Durham may want to move our future African-American History Month celebrations to May, following within weeks of each other the deaths of three giants: Chuck Davis, Ralph Hunt and Richard Hicks. Individually, each left a powerful legacy; together, they helped lay the foundation for the city we are building.
As a young white guy who had just arrived from California in the early 1980s, I was fortunate to meet each of these men, and naive enough not to realize I was shaking hands with history. These men were my introduction to Durham’s African-American community.
Their stories have been well-chronicled over the past month: Chuck Davis bringing African dance traditions to the national stage; Ralph Hunt bringing leadership to the city council and to state government; Richard Hicks leading Hillside into a new building while protecting its proud traditions.
These men were champions of Durham’s African-American community, and their stories are woven into the core story of modern America: The knocking down of our 400 year old wall of segregation and separation. Each in their way, they demonstrated how the battles of African-Americans to take their full and rightful place in society made all of our lives better.
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I first met Chuck Davis when he sat down at a Ninth Street Bakery table in 1983. He was peaceful, he was loving and he was respectful – and he wasn’t leaving until he had successfully recruited one of our bread bakers, Ava McFarlane, for the troupe he was forming: The African American Dance Ensemble. For 35 years, we all responded to the Chuck Davis call of “Ago” with our “Ame.”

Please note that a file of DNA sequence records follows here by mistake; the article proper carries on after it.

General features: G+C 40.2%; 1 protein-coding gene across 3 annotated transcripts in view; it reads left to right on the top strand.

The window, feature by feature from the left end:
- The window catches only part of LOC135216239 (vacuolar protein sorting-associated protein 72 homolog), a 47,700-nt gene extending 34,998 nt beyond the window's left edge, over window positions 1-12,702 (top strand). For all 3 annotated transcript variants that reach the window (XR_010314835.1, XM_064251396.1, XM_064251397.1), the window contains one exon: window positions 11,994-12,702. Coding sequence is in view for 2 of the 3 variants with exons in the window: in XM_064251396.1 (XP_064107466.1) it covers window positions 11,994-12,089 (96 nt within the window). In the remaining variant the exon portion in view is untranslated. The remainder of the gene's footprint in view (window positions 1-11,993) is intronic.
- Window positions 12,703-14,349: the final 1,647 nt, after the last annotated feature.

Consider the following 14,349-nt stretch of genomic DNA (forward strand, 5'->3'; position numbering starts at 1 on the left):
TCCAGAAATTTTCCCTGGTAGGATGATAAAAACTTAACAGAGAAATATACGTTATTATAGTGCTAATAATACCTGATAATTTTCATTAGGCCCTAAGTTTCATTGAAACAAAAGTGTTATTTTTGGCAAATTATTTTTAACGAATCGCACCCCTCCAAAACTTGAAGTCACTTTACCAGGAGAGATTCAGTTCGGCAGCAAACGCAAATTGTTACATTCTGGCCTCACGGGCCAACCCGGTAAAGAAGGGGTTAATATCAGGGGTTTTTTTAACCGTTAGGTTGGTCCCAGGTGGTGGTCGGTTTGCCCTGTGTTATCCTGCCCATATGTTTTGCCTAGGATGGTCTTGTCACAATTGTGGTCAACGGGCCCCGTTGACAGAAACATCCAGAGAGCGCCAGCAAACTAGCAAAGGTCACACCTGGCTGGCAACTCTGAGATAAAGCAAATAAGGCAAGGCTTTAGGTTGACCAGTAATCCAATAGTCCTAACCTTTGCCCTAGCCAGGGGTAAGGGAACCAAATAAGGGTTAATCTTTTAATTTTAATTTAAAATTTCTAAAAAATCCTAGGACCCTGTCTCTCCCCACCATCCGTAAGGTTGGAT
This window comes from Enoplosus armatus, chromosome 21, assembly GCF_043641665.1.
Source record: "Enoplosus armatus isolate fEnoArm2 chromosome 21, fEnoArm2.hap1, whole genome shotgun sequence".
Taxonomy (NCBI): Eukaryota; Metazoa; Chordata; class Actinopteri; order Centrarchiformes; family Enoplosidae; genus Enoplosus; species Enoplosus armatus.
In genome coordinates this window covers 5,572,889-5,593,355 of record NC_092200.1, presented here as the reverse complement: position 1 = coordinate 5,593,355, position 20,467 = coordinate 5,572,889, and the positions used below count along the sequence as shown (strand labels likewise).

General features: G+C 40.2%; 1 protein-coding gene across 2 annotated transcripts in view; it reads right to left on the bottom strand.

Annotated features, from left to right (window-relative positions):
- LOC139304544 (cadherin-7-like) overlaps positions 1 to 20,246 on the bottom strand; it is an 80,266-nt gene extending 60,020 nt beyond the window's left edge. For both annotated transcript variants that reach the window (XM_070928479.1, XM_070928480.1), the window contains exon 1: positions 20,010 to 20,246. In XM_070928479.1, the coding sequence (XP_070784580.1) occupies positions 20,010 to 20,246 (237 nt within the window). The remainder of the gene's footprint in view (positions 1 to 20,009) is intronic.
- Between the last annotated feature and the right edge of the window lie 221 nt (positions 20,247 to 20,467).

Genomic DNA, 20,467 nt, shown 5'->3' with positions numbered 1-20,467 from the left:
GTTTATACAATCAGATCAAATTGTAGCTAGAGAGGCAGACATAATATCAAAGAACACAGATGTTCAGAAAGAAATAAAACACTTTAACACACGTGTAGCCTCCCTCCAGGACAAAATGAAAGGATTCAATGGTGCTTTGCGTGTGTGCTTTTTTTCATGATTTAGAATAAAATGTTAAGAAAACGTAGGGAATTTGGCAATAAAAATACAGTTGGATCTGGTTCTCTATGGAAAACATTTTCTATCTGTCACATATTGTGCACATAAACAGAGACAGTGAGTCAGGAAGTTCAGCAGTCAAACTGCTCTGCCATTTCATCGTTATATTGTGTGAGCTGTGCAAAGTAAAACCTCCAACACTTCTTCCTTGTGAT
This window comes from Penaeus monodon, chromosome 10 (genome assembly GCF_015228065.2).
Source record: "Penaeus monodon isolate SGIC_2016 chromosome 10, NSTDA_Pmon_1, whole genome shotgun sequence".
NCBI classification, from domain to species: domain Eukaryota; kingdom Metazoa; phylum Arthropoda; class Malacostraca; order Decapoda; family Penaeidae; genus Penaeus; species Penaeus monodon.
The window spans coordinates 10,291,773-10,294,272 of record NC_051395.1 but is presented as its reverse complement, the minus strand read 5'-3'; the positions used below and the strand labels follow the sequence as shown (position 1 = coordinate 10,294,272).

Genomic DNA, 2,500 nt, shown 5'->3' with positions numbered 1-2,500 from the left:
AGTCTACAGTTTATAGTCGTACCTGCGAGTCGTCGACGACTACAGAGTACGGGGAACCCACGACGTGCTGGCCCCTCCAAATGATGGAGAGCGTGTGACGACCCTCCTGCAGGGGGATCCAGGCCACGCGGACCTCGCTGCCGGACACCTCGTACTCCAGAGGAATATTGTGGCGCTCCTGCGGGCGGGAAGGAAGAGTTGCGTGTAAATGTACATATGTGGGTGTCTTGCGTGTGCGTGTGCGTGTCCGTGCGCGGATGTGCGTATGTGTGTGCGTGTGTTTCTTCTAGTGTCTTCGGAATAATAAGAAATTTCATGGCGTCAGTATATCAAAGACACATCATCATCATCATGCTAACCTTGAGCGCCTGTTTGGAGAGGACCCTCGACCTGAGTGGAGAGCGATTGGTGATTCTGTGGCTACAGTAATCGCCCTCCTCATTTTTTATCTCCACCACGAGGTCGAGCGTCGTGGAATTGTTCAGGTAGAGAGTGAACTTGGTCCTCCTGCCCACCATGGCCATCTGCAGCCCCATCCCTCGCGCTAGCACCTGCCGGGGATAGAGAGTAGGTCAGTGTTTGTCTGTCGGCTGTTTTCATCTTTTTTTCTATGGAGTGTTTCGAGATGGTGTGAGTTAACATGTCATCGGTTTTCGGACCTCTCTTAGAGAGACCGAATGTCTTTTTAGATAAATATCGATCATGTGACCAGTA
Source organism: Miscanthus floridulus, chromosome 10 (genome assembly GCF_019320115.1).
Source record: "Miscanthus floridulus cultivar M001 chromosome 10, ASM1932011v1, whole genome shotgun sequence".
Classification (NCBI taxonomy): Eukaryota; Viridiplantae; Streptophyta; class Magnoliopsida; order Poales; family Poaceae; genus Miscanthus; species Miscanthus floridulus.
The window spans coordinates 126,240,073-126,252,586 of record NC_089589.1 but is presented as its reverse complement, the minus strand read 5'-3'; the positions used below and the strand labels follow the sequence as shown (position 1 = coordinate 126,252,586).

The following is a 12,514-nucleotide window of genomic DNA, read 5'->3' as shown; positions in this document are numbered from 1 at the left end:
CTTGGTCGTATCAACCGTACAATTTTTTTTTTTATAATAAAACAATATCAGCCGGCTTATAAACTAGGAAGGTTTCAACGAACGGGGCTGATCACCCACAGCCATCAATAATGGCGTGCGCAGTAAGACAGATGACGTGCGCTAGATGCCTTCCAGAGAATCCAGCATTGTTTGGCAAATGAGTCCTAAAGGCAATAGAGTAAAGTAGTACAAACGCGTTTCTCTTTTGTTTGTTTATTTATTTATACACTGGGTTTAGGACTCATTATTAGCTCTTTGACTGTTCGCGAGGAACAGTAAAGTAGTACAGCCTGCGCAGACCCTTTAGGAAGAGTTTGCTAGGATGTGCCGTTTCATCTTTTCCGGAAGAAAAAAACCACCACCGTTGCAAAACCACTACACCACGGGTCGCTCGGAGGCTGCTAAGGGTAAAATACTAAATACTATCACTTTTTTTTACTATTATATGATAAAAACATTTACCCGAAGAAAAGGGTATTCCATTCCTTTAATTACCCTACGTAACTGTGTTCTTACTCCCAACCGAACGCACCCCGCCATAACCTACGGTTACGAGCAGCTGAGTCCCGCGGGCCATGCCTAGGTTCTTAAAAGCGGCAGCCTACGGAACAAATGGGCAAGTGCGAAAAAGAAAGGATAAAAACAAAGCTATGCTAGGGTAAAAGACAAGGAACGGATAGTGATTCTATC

My introduction to Ralph Hunt was as a member of Citizens for a Safer East Durham, seeking the city’s support for closing the Armageddon Chemical plant in a neighborhood near the Driver Street church I attended. The neighborhood group of working class whites and blacks knew that Ralph Hunt would take the time to listen, that their voices would be heard in city hall.
Richard Hicks was still new to Hillside High when I met him in the hall on my way to a meeting of what is now called the Durham Association of Educators. I was president of the county teachers, Eddie Davis was president of the city teachers, and we were in the process of bringing together the two groups several years before the school systems merged. Richard Hicks personally walked me through the building, and talked me through some of Hillside’s history. For Richard Hicks, the essence of public education was the celebration and the challenge of diversity and equity.
Dancing side by side, making decisions side by side, sitting in desks side by side. The road to full justice and equity is still long, but these three men carried us far along the way. All of us.
I salute the lives of Chuck Davis, Ralph Hunt and Richard Hicks. This city we call Durham is their legacy.
Steve Unruhe, firstname.lastname@example.org, is a retired high school math and journalism teacher. He now serves on the board of education for Durham Public Schools. The opinions expressed are strictly his own.